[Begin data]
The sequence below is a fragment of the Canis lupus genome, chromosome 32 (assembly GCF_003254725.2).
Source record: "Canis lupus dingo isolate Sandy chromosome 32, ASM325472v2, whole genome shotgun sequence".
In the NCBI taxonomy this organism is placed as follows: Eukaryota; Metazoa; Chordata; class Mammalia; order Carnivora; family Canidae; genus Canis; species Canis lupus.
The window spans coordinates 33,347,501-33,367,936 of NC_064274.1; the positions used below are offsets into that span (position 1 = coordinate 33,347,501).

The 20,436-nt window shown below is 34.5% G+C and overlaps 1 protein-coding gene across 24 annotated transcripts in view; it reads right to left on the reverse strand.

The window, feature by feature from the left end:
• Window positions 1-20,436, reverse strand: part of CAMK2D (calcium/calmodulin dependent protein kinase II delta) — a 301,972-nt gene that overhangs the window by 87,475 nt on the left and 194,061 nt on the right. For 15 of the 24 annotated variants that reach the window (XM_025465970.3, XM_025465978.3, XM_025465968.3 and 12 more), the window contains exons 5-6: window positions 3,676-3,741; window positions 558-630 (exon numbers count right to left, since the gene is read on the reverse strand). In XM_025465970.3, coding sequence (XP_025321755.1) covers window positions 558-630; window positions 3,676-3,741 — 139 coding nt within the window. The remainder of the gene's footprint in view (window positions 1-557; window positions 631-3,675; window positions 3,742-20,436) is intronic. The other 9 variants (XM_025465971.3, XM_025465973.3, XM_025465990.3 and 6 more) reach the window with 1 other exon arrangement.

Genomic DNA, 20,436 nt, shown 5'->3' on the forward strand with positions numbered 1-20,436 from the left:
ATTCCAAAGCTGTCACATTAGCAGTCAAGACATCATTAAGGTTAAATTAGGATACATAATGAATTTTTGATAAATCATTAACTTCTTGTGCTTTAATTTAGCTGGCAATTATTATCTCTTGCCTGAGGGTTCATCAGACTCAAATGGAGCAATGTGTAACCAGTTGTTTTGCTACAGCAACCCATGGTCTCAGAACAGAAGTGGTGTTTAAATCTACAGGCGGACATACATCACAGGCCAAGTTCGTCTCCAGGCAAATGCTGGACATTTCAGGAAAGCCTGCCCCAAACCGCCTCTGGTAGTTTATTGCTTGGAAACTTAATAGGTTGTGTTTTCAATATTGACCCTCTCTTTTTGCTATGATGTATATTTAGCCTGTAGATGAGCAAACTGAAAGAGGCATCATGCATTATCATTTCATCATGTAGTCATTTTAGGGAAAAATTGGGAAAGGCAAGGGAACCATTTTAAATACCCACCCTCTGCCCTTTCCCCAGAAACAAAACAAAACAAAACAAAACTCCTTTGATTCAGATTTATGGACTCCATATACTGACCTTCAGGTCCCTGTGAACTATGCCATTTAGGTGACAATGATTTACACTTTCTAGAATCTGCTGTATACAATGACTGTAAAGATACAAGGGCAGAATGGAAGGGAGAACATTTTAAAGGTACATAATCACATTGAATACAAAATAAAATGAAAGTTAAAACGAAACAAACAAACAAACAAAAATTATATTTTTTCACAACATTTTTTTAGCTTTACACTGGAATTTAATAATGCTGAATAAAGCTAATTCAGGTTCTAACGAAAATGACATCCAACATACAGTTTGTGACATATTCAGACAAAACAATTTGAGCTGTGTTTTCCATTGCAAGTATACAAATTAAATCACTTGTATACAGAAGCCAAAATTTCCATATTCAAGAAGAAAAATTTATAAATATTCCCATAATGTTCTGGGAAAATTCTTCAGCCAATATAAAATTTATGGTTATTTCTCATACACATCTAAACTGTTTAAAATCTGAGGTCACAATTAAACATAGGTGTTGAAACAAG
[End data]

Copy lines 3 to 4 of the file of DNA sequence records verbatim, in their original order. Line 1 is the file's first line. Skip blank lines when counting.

In the NCBI taxonomy this organism is placed as follows: Eukaryota; Metazoa; Chordata; class Mammalia; order Carnivora; family Canidae; genus Canis; species Canis lupus.
The window spans coordinates 33,347,501-33,367,936 of NC_064274.1; the positions used below are offsets into that span (position 1 = coordinate 33,347,501).